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Taipei Zoo's oldest Asian black bear is euthanized at 34

02/28/2024 11:36 AM
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Photo courtesy of Taipei Zoo
Photo courtesy of Taipei Zoo

Taipei, Feb. 28 (CNA) Hsiao-hsiung (小熊), an Asian black bear who was brought to Taipei Zoo as a cub after being found for sale in a cage on Alishan, has been euthanized at 34 due to deteriorating health, the zoo announced Wednesday.

In a Facebook post, the zoo said a New Taipei resident, Mr. Chen (陳), saw the then 2-3-month-old bear for sale along a roadside on Alishan on Oct. 31, 1989.

Unwilling to leave it there, Chen purchased the bear and brought it to Taipei Zoo, hoping that they would be able to take care of it, the post said.

Despite its name, meaning "Little Bear," Hsiao-hsiung grew into a strong adult bear and eventually grew old, the zoo said, noting that in recent years, it had suffered from age-related ailments including arthritis, bone spurs, high blood pressure and hair loss.

Although Asian black bears have an average lifespan of around 25 years in the wild, Hsiao-hsiung lived to be 34, and had spent the last few years in a "bear retirement village" in the zoo's Formosan Animal Area, it said.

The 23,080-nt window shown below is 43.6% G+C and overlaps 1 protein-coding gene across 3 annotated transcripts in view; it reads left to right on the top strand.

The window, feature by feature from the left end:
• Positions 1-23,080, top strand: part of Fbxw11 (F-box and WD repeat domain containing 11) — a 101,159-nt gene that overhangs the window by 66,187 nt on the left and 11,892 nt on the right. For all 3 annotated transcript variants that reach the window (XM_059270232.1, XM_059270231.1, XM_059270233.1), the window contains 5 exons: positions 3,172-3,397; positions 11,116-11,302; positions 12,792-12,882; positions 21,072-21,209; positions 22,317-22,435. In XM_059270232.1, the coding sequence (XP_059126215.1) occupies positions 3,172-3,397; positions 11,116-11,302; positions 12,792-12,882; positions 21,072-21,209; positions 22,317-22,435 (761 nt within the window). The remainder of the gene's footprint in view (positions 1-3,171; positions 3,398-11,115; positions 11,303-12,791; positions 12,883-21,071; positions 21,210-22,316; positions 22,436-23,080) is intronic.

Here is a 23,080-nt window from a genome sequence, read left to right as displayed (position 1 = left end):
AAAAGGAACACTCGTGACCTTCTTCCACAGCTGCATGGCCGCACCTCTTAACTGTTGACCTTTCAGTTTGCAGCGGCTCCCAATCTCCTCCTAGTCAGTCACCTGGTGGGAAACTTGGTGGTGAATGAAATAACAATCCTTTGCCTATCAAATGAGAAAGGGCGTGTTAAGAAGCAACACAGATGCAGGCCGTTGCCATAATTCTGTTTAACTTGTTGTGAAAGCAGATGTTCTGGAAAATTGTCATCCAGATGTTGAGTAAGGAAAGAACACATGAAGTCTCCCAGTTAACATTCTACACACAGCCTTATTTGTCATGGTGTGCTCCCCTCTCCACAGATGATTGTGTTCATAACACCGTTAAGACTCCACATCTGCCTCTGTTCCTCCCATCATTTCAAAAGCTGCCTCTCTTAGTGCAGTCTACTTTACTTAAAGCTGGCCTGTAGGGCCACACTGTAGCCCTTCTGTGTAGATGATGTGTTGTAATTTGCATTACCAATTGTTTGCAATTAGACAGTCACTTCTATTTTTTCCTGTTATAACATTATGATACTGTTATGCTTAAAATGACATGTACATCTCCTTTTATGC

Over the weekend, zookeepers noticed that Hsiao-hsiung was having trouble getting around, and eventually lost use of his hind legs.

An examination and CT scan by zoo vets found he was suffering from spinal bone spurs and intervertebral disc disease, and the bone spurs were suspected of pressing on his spinal cord and nerve roots and causing his immobility, the zoo said.

The veterinary team tried for two days to improve Hsiao-hsiung's condition with laser therapy and other treatments, but was unsuccessful.

Given his advanced age, and the low odds that surgery could lead to a full recovery, they made the decision to compassionately euthanize him on Tuesday, the zoo said.

In the post, the zoo said its staff would remember Hsiao-hsiung's imposing figure and the way his ears would scan back and forth "like radar" upon hearing one of his keepers' voices.

"Thank you for letting us take care of you and keep you company until the end," the post said.

(By Chen Yu-ting and Matthew Mazzetta)


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